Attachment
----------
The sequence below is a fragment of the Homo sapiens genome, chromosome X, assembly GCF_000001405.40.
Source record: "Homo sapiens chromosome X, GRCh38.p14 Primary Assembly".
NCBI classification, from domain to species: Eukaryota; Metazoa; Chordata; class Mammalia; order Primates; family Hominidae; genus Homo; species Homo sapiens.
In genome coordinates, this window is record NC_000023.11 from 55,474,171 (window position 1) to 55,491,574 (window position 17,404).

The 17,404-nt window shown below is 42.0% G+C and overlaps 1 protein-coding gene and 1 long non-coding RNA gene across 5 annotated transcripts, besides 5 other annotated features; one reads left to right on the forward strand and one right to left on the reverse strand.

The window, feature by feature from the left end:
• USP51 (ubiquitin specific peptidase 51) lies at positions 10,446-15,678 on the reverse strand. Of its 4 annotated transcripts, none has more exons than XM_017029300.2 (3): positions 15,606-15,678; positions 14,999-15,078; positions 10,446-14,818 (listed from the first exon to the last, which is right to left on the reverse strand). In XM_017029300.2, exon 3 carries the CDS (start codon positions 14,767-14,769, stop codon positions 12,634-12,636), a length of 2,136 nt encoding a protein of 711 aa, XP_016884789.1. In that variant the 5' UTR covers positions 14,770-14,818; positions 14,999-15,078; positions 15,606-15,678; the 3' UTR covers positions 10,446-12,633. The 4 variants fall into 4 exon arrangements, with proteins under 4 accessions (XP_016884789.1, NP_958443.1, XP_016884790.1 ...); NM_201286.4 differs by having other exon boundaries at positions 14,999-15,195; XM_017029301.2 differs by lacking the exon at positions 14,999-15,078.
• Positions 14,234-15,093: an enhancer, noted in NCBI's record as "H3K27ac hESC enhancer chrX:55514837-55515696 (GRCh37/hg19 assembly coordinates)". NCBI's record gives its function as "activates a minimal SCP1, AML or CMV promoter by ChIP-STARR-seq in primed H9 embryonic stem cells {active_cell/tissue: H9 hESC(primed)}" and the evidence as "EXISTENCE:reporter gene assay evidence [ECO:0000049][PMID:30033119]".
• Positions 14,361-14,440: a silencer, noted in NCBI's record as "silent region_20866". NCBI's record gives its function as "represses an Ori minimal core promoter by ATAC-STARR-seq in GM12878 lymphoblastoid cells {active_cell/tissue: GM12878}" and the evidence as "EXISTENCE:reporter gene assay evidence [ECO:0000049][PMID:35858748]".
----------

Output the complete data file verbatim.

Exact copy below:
The sequence below is a fragment of the Homo sapiens genome, chromosome X, assembly GCF_000001405.40.
Source record: "Homo sapiens chromosome X, GRCh38.p14 Primary Assembly".
NCBI classification, from domain to species: Eukaryota; Metazoa; Chordata; class Mammalia; order Primates; family Hominidae; genus Homo; species Homo sapiens.
In genome coordinates, this window is record NC_000023.11 from 55,474,171 (window position 1) to 55,491,574 (window position 17,404).

The 17,404-nt window shown below is 42.0% G+C and overlaps 1 protein-coding gene and 1 long non-coding RNA gene across 5 annotated transcripts, besides 5 other annotated features; one reads left to right on the forward strand and one right to left on the reverse strand.

The window, feature by feature from the left end:
• USP51 (ubiquitin specific peptidase 51) lies at positions 10,446-15,678 on the reverse strand. Of its 4 annotated transcripts, none has more exons than XM_017029300.2 (3): positions 15,606-15,678; positions 14,999-15,078; positions 10,446-14,818 (listed from the first exon to the last, which is right to left on the reverse strand). In XM_017029300.2, exon 3 carries the CDS (start codon positions 14,767-14,769, stop codon positions 12,634-12,636), a length of 2,136 nt encoding a protein of 711 aa, XP_016884789.1. In that variant the 5' UTR covers positions 14,770-14,818; positions 14,999-15,078; positions 15,606-15,678; the 3' UTR covers positions 10,446-12,633. The 4 variants fall into 4 exon arrangements, with proteins under 4 accessions (XP_016884789.1, NP_958443.1, XP_016884790.1 ...); NM_201286.4 differs by having other exon boundaries at positions 14,999-15,195; XM_017029301.2 differs by lacking the exon at positions 14,999-15,078.
• Positions 14,234-15,093: an enhancer, noted in NCBI's record as "H3K27ac hESC enhancer chrX:55514837-55515696 (GRCh37/hg19 assembly coordinates)". NCBI's record gives its function as "activates a minimal SCP1, AML or CMV promoter by ChIP-STARR-seq in primed H9 embryonic stem cells {active_cell/tissue: H9 hESC(primed)}" and the evidence as "EXISTENCE:reporter gene assay evidence [ECO:0000049][PMID:30033119]".
• Positions 14,361-14,440: a silencer, noted in NCBI's record as "silent region_20866". NCBI's record gives its function as "represses an Ori minimal core promoter by ATAC-STARR-seq in GM12878 lymphoblastoid cells {active_cell/tissue: GM12878}" and the evidence as "EXISTENCE:reporter gene assay evidence [ECO:0000049][PMID:35858748]".